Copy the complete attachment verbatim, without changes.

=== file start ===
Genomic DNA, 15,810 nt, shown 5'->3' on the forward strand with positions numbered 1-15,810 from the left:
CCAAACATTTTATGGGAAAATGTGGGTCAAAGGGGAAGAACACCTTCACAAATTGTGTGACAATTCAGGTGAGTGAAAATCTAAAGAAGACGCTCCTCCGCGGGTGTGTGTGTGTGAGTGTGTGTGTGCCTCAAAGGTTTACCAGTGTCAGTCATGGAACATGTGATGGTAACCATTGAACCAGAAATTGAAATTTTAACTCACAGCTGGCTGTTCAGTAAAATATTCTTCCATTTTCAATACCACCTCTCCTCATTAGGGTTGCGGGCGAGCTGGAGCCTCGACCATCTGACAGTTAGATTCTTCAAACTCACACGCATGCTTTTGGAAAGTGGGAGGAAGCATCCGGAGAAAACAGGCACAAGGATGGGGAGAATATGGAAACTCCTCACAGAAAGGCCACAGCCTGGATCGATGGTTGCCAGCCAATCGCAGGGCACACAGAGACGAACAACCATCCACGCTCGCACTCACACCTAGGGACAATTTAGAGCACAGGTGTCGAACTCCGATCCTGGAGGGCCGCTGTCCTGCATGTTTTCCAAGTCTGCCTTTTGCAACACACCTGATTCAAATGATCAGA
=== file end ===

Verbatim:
Genomic DNA, 15,810 nt, shown 5'->3' on the forward strand with positions numbered 1-15,810 from the left:
CCAAACATTTTATGGGAAAATGTGGGTCAAAGGGGAAGAACACCTTCACAAATTGTGTGACAATTCAGGTGAGTGAAAATCTAAAGAAGACGCTCCTCCGCGGGTGTGTGTGTGTGAGTGTGTGTGTGCCTCAAAGGTTTACCAGTGTCAGTCATGGAACATGTGATGGTAACCATTGAACCAGAAATTGAAATTTTAACTCACAGCTGGCTGTTCAGTAAAATATTCTTCCATTTTCAATACCACCTCTCCTCATTAGGGTTGCGGGCGAGCTGGAGCCTCGACCATCTGACAGTTAGATTCTTCAAACTCACACGCATGCTTTTGGAAAGTGGGAGGAAGCATCCGGAGAAAACAGGCACAAGGATGGGGAGAATATGGAAACTCCTCACAGAAAGGCCACAGCCTGGATCGATGGTTGCCAGCCAATCGCAGGGCACACAGAGACGAACAACCATCCACGCTCGCACTCACACCTAGGGACAATTTAGAGCACAGGTGTCGAACTCCGATCCTGGAGGGCCGCTGTCCTGCATGTTTTCCAAGTCTGCCTTTTGCAACACACCTGATTCAAATGATCAGA